Cesti's 'La Dori' from Innsbruck: gender fluidity and tragicomedy

Unjustifiably neglected today, Pietro Antonio Cesti (1623-1669) was one of the most respected composers of Venetian Baroque opera

Cesti's 'La Dori' from Innsbruck: gender fluidity and tragicomedy

Unjustifiably neglected today, Pietro Antonio Cesti (1623-1669) was one of the most respected composers of Venetian Baroque opera. Today, though, his music has fallen out of favour, so it is good to see this production from Innsbruck's Festwochen der Alte Musik. This performance was given in August 2019 at the Tiroler Landestheater; the opera itself was first performed at the Theatro di Corte in 1657. The opera today, La Dori, was one of Cesti's most popular in its day (only trumped by Orontea).

The exotic location surely added to La Dori's popularity: ancient Babylon. on the shores of teh Euphrates. To say the story is complex is an understatement; Giovanni Filippo Apolloni's libretto certainly keeps one on one's toes. An alliance between the King of the Persians and the King of Nicaea is cemented by the engagement of Oronte and the Dori of the title. The favourite operatic trope of a childhood kidnap by pirates throws a spanner in the works; Oronte was subsequently engaged to Arsinoe. Oronte was sent to Egypt where the ruler had a daughter also named Dori. Confused? You would be by the end of the plot, a masterpiece of twists and turns and a celebration of gender fluidity that includes Dori in the disguise of a slave - she ends up a slave to Arsinoe as the (male) slave Ali. Ptolemy, supposed borther to Dori, has been sent to find Dori and so disguises himself as a lady named Celinda.

Dori attempts suicide but is stopped by Arsete. In amongst all of this are moments of high comedy, including via the character Dirce, the old nurse of Oronte (sung by a man) and Golo, the servant and jester of Oronte, plus an appearance by a ghost (Parisatide, Oronte's deceased mother, achieved in this production via some rather nice shadow work  - this is one of the opera's most beautiful moments). As the director Stefano Vizzoli says in thsi introductory video, 'I need a psychiatrist after this production':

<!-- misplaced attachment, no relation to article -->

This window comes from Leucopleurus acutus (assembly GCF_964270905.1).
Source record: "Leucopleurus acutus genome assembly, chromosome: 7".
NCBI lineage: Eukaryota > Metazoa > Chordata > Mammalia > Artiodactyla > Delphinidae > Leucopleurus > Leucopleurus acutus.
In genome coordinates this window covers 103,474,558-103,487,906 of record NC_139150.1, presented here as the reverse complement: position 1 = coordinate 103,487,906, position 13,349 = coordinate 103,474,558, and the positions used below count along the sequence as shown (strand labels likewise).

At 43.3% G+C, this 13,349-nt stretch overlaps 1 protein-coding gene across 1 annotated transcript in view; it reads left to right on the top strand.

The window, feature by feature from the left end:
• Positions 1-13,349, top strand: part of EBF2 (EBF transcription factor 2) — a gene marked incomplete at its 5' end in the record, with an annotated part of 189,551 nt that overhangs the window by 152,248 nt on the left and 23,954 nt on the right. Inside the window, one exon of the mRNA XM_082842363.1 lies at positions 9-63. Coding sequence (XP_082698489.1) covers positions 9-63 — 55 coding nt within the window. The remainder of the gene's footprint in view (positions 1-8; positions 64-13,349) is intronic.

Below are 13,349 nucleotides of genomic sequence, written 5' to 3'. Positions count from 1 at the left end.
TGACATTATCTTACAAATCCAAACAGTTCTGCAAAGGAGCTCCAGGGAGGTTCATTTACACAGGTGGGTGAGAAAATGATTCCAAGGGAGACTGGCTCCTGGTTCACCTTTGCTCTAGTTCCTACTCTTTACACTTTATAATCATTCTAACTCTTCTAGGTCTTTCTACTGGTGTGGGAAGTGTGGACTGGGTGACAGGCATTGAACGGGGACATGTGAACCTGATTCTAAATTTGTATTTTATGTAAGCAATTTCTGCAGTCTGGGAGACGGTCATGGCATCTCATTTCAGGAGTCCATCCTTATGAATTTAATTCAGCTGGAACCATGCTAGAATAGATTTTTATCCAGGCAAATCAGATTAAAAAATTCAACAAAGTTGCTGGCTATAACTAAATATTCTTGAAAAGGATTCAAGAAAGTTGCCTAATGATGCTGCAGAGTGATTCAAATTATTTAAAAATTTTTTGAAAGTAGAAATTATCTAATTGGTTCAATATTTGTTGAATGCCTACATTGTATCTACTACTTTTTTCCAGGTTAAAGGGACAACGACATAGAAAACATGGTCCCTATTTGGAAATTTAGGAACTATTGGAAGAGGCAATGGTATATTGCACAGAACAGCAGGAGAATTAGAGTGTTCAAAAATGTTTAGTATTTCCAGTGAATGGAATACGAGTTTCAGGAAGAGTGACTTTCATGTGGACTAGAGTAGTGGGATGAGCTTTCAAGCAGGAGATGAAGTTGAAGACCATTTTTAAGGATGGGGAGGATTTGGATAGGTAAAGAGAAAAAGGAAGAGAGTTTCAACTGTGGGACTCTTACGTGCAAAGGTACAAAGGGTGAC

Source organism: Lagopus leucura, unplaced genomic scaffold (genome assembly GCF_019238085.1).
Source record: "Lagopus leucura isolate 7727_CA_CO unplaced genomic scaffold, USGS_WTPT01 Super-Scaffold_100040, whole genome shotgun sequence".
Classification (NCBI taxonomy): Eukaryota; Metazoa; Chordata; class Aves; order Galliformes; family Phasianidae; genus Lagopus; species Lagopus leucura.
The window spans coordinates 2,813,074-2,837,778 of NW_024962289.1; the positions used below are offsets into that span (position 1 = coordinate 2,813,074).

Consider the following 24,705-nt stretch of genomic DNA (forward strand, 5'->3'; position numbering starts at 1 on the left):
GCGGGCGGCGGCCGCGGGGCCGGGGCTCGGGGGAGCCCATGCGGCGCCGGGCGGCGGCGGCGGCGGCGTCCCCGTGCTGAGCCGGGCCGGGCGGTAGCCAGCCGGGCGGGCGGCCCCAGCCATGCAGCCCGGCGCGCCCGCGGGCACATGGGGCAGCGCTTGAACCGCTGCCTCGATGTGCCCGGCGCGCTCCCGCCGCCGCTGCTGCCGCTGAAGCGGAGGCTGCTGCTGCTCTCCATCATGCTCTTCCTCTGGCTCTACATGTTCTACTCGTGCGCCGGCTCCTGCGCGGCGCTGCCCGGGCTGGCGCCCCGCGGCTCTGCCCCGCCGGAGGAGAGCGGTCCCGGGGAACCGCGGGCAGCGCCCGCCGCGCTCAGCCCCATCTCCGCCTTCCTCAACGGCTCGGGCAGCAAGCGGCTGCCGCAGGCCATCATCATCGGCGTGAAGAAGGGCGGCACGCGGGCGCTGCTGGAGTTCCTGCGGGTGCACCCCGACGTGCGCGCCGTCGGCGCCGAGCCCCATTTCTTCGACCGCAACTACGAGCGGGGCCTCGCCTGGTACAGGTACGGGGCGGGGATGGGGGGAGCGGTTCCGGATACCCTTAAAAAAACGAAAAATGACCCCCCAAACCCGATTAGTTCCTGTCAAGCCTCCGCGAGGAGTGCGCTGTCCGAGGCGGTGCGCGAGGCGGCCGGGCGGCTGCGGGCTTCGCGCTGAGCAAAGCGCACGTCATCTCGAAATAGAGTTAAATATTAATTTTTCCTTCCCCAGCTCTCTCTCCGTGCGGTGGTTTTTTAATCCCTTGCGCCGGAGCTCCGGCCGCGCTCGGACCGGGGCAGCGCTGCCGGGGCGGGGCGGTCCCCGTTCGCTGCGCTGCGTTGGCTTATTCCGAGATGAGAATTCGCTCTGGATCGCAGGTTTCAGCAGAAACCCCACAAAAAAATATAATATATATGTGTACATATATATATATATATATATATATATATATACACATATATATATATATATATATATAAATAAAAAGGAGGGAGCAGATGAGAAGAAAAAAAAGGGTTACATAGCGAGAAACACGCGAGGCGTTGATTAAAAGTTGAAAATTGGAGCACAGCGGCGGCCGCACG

Miraculously, the knot is untangled in the third act; everyone praises Love that makes good come from evil. Cesti's writing is unfialingly inventive (and includes the then new-fangled accompanied recitative); my attention did not wonder throughout. The music is consistently inventive; the first act duet 'Se perfido amore' (Arsinoe and Tolomeo) is particularly lovely.

The production is absolutely cast from strength, with countertenors Rupert Enticknap (Oronte) ad Konstantin Derri (Bagoa) both superb. Mezzo Francesca Ascioti is a fabulous Dori; I was also very taken by Hungarian soprano Emöke Baráth's Tolomeo.

The concept of the basso continuo is crucial to Baroque music: a "figured bass" in which the bass line of the keyboard is supplemented by a stringed instrument. The continuo here is markedly varied, including the expected harpsichord, organ, harp, theorbo and archlute. The conductor, Ottavio Dantone, paces the opera beautifully, while the production decision to contrast ornate costumes (courtesy of Anna Maria Heinreich) and much barer sets (Emmanuele Sinisi) works fabulously. Director Stefano Vizioli has created a production that shows Cesti's work in the very best light; this is a discovery that, once you've got over the plot, will entrance, delight and touch the heart. The tragicomedy La Dori (ovvero Lo Schiavo reggio) is a beautiful opera, consistently strong musically and full of beauty.

Let's just try a snippet, 'Se per un sol momento' from the first act:

Cesti, La Dori: Act I, 'Se per un sol momento'. Emöke Baráth and Konstantin Derri